In Ohio, if you cause or attempt to cause physical harm to another person, you could be charged with assault. Many people might think that they can be accused of this type of crime only if they actually make contact with the other person, such as by landing a punch. Unfortunately, that's not accurate. Simply placing a person in fear of injury is enough to trigger an arrest. If you have been accused of committing assault, it's in your best interest to contact a lawyer right away. When the State prosecutes these matters, they begin gathering evidence to build their case against you. The more time it takes to retain legal representation, the less time your attorney has to work on your defense.
At Henderson, Mokhtari & Weatherly. we are passionate about helping those facing criminal charges. Our Cleveland lawyers provide personalized legal services, which means we get to know you and listen to your side of the story without judgment. When you retain our services, we'll start work on your case right away. We'll look at the facts of the case, demand the prosecution's evidence, and begin developing a legal strategy for your unique situation.
To get 70+ years of combined legal experience on your side, call us at (216) 220-6776 today.
In Ohio, you could be charged with assault for knowingly causing or attempting to cause physical injury to another person or an unborn child. However, knowingly harming someone isn't always required to have assault charges levied against you. If you act recklessly, meaning you understand that your conduct could pose a substantial risk to others, and you hurt someone, you could be accused of this offense.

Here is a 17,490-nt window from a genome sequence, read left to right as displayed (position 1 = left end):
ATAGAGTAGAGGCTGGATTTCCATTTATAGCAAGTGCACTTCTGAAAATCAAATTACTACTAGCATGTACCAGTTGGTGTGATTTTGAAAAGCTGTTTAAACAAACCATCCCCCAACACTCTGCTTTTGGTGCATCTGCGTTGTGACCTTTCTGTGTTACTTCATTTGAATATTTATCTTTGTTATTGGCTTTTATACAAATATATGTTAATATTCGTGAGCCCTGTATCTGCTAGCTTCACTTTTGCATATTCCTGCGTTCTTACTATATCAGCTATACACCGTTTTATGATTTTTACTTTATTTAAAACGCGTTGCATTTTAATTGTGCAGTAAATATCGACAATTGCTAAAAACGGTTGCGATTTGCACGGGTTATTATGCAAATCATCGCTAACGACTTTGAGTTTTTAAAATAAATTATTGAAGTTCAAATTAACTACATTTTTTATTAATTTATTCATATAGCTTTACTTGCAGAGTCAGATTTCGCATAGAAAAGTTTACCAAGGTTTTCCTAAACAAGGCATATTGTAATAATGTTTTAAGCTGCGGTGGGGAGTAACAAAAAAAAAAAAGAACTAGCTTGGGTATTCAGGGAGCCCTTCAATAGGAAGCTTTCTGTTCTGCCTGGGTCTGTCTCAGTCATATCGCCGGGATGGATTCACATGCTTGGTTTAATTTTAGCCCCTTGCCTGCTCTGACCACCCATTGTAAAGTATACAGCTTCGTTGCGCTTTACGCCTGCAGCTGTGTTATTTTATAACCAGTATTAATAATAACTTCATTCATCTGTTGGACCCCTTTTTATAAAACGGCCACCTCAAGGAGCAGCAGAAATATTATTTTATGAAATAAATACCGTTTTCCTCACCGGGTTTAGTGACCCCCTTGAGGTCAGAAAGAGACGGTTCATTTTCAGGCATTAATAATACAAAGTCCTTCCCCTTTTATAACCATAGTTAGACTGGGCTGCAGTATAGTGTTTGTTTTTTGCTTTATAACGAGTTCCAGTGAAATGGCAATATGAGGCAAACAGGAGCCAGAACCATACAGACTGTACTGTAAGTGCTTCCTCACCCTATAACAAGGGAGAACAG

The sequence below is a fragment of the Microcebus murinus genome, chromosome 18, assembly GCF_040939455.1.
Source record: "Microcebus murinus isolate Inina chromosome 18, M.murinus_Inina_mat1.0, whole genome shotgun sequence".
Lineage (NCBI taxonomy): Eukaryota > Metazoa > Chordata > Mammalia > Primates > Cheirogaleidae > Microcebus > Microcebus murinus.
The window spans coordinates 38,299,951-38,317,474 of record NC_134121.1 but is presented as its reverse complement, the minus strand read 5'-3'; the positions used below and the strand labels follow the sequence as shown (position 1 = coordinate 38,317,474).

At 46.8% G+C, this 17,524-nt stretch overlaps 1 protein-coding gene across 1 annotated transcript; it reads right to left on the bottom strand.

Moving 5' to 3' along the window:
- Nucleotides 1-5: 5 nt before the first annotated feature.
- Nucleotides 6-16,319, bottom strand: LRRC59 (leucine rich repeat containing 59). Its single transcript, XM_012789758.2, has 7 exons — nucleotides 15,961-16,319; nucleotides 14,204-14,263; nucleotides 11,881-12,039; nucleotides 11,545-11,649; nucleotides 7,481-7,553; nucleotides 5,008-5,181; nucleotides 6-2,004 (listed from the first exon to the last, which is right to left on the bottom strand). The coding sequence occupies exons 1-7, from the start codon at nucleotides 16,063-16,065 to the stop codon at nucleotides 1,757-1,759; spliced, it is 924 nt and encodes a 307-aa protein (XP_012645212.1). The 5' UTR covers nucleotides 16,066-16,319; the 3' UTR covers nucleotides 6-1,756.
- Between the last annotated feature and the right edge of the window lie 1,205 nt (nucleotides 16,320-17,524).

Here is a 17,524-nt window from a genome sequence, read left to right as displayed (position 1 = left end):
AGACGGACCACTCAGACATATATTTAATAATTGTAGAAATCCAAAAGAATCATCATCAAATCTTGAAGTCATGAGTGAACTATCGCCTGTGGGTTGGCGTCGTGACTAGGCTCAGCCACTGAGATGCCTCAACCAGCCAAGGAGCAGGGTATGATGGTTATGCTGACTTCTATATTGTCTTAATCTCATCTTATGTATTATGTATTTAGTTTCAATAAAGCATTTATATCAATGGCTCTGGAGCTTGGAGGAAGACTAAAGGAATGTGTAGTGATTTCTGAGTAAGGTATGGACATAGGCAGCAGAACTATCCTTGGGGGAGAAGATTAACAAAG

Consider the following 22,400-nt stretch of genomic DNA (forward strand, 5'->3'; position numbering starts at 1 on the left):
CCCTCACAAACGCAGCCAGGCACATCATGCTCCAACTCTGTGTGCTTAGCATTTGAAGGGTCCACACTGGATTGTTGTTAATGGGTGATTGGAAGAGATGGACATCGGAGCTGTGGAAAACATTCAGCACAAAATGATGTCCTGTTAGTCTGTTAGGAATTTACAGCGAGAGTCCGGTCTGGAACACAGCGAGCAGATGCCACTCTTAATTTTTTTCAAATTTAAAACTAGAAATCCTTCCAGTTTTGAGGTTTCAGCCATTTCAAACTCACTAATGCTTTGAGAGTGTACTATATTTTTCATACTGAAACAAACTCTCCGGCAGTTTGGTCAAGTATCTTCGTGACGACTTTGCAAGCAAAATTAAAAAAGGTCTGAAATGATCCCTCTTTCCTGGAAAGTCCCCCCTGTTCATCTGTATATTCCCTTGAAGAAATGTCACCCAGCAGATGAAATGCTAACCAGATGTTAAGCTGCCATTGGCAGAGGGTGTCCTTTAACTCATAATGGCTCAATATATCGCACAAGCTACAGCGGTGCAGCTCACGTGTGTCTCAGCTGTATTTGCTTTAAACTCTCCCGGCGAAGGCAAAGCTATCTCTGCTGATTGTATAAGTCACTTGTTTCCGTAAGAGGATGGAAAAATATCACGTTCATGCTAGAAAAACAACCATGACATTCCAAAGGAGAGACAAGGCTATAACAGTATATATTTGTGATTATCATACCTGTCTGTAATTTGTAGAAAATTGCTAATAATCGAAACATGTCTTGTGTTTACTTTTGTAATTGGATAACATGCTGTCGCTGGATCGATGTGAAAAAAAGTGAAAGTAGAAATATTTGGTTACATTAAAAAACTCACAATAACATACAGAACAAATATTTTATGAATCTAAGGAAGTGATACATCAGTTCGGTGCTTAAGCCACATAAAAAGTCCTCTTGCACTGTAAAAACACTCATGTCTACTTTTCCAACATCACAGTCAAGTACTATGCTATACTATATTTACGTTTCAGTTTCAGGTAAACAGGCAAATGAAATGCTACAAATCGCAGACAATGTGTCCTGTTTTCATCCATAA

Simple assault is a first-degree misdemeanor.
If you're convicted, you could be penalized as follows:
Depending on your circumstances, the level of charge can increase. This means that you could face even harsher punishments if you're found guilty of the offense. For instance, assault is a third-degree felony when it's committed at a correctional facility upon an employee by someone incarcerated there. In this case, the crime is punishable by a prison term of up to 3 years and a fine of up to $10,000.
Various nuances exist to Ohio's assault law, which affect the potential conviction punishments. That is why it's crucial to speak with an attorney in Cleveland about your case. Our team can help you understand your charges, the potential outcomes, and your legal options.
The terms "assault" and "battery" are often used interchangeably. However, they are separate types of conduct. Assault occurs when a person attempts to cause physical harm to someone else. Battery is the completion of assault. For example, if Sam raises their fist at Alex, and Alex reasonably believes that Sam will strike him, Sam has committed assault. If Sam actually finishes the punch, he is committing battery. Ohio's assault law concerns instances of both assault and battery.
In Ohio, aggravated assault is a separate offense from simple assault. Aggravated assault occurs when a person causes serious physical harm to another person. It can also be committed when an individual assaults or attempts to assault another with the use of a deadly or dangerous weapon.
If you've been charged with assault in Cleveland, call Henderson, Mokhtari & Weatherly. to discuss your case. Together, we have handled thousands of criminal matters, and we know what it takes to fight charges and protect your rights.
Call us at (216) 220-6776 or contact us onlineto get started.